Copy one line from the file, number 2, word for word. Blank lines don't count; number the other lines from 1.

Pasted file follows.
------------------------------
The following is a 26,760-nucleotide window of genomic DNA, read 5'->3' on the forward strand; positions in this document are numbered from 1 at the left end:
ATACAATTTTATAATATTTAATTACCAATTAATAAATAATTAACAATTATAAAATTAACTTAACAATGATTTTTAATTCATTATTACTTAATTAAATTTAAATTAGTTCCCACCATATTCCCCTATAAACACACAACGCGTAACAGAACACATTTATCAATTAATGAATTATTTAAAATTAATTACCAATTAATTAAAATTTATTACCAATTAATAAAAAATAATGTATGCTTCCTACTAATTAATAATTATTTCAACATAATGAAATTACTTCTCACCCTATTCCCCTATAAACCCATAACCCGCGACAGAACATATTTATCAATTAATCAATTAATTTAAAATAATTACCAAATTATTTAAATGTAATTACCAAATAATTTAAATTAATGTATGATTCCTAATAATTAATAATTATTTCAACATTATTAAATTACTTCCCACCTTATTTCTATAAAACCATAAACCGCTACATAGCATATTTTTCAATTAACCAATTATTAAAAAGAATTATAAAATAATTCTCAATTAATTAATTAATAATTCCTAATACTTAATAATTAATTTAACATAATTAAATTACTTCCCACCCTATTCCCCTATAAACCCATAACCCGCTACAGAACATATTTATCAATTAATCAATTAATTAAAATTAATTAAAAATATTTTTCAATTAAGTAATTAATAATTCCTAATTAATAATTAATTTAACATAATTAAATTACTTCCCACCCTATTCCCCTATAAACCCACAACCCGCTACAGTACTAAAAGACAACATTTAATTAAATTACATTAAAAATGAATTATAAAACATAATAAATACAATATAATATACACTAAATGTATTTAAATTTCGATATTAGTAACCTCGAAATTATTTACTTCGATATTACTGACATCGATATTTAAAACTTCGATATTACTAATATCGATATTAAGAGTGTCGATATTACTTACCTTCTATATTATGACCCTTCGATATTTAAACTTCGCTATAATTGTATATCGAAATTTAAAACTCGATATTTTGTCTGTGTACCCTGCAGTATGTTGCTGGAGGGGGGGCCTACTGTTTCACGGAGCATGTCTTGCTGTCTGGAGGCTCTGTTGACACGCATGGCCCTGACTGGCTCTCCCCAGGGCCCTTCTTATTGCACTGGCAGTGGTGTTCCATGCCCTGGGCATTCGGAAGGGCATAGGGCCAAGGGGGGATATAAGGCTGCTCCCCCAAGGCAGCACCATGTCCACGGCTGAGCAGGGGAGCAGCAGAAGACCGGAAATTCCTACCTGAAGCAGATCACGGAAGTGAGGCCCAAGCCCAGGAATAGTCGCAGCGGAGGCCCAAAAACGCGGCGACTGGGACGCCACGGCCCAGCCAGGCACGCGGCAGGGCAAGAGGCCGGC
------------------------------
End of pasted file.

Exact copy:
ATACAATTTTATAATATTTAATTACCAATTAATAAATAATTAACAATTATAAAATTAACTTAACAATGATTTTTAATTCATTATTACTTAATTAAATTTAAATTAGTTCCCACCATATTCCCCTATAAACACACAACGCGTAACAGAACACATTTATCAATTAATGAATTATTTAAAATTAATTACCAATTAATTAAAATTTATTACCAATTAATAAAAAATAATGTATGCTTCCTACTAATTAATAATTATTTCAACATAATGAAATTACTTCTCACCCTATTCCCCTATAAACCCATAACCCGCGACAGAACATATTTATCAATTAATCAATTAATTTAAAATAATTACCAAATTATTTAAATGTAATTACCAAATAATTTAAATTAATGTATGATTCCTAATAATTAATAATTATTTCAACATTATTAAATTACTTCCCACCTTATTTCTATAAAACCATAAACCGCTACATAGCATATTTTTCAATTAACCAATTATTAAAAAGAATTATAAAATAATTCTCAATTAATTAATTAATAATTCCTAATACTTAATAATTAATTTAACATAATTAAATTACTTCCCACCCTATTCCCCTATAAACCCATAACCCGCTACAGAACATATTTATCAATTAATCAATTAATTAAAATTAATTAAAAATATTTTTCAATTAAGTAATTAATAATTCCTAATTAATAATTAATTTAACATAATTAAATTACTTCCCACCCTATTCCCCTATAAACCCACAACCCGCTACAGTACTAAAAGACAACATTTAATTAAATTACATTAAAAATGAATTATAAAACATAATAAATACAATATAATATACACTAAATGTATTTAAATTTCGATATTAGTAACCTCGAAATTATTTACTTCGATATTACTGACATCGATATTTAAAACTTCGATATTACTAATATCGATATTAAGAGTGTCGATATTACTTACCTTCTATATTATGACCCTTCGATATTTAAACTTCGCTATAATTGTATATCGAAATTTAAAACTCGATATTTTGTCTGTGTACCCTGCAGTATGTTGCTGGAGGGGGGGCCTACTGTTTCACGGAGCATGTCTTGCTGTCTGGAGGCTCTGTTGACACGCATGGCCCTGACTGGCTCTCCCCAGGGCCCTTCTTATTGCACTGGCAGTGGTGTTCCATGCCCTGGGCATTCGGAAGGGCATAGGGCCAAGGGGGGATATAAGGCTGCTCCCCCAAGGCAGCACCATGTCCACGGCTGAGCAGGGGAGCAGCAGAAGACCGGAAATTCCTACCTGAAGCAGATCACGGAAGTGAGGCCCAAGCCCAGGAATAGTCGCAGCGGAGGCCCAAAAACGCGGCGACTGGGACGCCACGGCCCAGCCAGGCACGCGGCAGGGCAAGAGGCCGGC